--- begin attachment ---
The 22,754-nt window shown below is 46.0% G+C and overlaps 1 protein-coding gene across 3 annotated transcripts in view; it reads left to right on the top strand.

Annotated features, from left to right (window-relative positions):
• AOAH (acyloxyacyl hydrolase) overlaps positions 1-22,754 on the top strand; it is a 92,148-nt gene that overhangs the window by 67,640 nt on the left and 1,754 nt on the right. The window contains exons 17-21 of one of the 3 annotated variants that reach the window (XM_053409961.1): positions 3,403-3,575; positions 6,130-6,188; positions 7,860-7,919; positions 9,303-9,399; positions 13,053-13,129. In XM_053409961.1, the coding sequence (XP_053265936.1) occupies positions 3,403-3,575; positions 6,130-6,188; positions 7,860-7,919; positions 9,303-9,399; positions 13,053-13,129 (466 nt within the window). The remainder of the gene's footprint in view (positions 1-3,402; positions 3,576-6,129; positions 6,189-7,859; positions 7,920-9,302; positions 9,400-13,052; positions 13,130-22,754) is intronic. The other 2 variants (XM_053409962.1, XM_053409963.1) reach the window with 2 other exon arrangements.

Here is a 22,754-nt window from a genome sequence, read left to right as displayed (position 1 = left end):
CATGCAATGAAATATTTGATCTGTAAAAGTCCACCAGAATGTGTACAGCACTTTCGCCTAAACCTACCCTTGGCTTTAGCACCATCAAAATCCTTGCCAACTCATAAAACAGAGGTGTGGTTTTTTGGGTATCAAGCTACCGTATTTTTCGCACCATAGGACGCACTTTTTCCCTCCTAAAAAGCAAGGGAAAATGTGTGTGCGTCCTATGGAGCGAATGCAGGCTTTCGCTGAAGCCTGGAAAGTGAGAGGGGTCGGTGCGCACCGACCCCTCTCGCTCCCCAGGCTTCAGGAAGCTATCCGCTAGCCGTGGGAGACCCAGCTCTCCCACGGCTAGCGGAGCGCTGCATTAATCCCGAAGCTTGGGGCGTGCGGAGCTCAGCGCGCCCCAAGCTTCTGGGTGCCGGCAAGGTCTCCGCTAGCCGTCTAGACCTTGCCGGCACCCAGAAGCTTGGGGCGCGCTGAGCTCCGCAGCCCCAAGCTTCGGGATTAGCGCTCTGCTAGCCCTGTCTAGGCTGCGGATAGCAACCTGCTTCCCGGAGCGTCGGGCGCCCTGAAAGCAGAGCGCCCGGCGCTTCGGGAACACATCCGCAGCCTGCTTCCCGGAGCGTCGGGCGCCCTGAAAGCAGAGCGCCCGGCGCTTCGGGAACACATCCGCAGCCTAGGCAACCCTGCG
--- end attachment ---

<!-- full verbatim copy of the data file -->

The 22,754-nt window shown below is 46.0% G+C and overlaps 1 protein-coding gene across 3 annotated transcripts in view; it reads left to right on the top strand.

Annotated features, from left to right (window-relative positions):
• AOAH (acyloxyacyl hydrolase) overlaps positions 1-22,754 on the top strand; it is a 92,148-nt gene that overhangs the window by 67,640 nt on the left and 1,754 nt on the right. The window contains exons 17-21 of one of the 3 annotated variants that reach the window (XM_053409961.1): positions 3,403-3,575; positions 6,130-6,188; positions 7,860-7,919; positions 9,303-9,399; positions 13,053-13,129. In XM_053409961.1, the coding sequence (XP_053265936.1) occupies positions 3,403-3,575; positions 6,130-6,188; positions 7,860-7,919; positions 9,303-9,399; positions 13,053-13,129 (466 nt within the window). The remainder of the gene's footprint in view (positions 1-3,402; positions 3,576-6,129; positions 6,189-7,859; positions 7,920-9,302; positions 9,400-13,052; positions 13,130-22,754) is intronic. The other 2 variants (XM_053409962.1, XM_053409963.1) reach the window with 2 other exon arrangements.

Here is a 22,754-nt window from a genome sequence, read left to right as displayed (position 1 = left end):
CATGCAATGAAATATTTGATCTGTAAAAGTCCACCAGAATGTGTACAGCACTTTCGCCTAAACCTACCCTTGGCTTTAGCACCATCAAAATCCTTGCCAACTCATAAAACAGAGGTGTGGTTTTTTGGGTATCAAGCTACCGTATTTTTCGCACCATAGGACGCACTTTTTCCCTCCTAAAAAGCAAGGGAAAATGTGTGTGCGTCCTATGGAGCGAATGCAGGCTTTCGCTGAAGCCTGGAAAGTGAGAGGGGTCGGTGCGCACCGACCCCTCTCGCTCCCCAGGCTTCAGGAAGCTATCCGCTAGCCGTGGGAGACCCAGCTCTCCCACGGCTAGCGGAGCGCTGCATTAATCCCGAAGCTTGGGGCGTGCGGAGCTCAGCGCGCCCCAAGCTTCTGGGTGCCGGCAAGGTCTCCGCTAGCCGTCTAGACCTTGCCGGCACCCAGAAGCTTGGGGCGCGCTGAGCTCCGCAGCCCCAAGCTTCGGGATTAGCGCTCTGCTAGCCCTGTCTAGGCTGCGGATAGCAACCTGCTTCCCGGAGCGTCGGGCGCCCTGAAAGCAGAGCGCCCGGCGCTTCGGGAACACATCCGCAGCCTGCTTCCCGGAGCGTCGGGCGCCCTGAAAGCAGAGCGCCCGGCGCTTCGGGAACACATCCGCAGCCTAGGCAACCCTGCG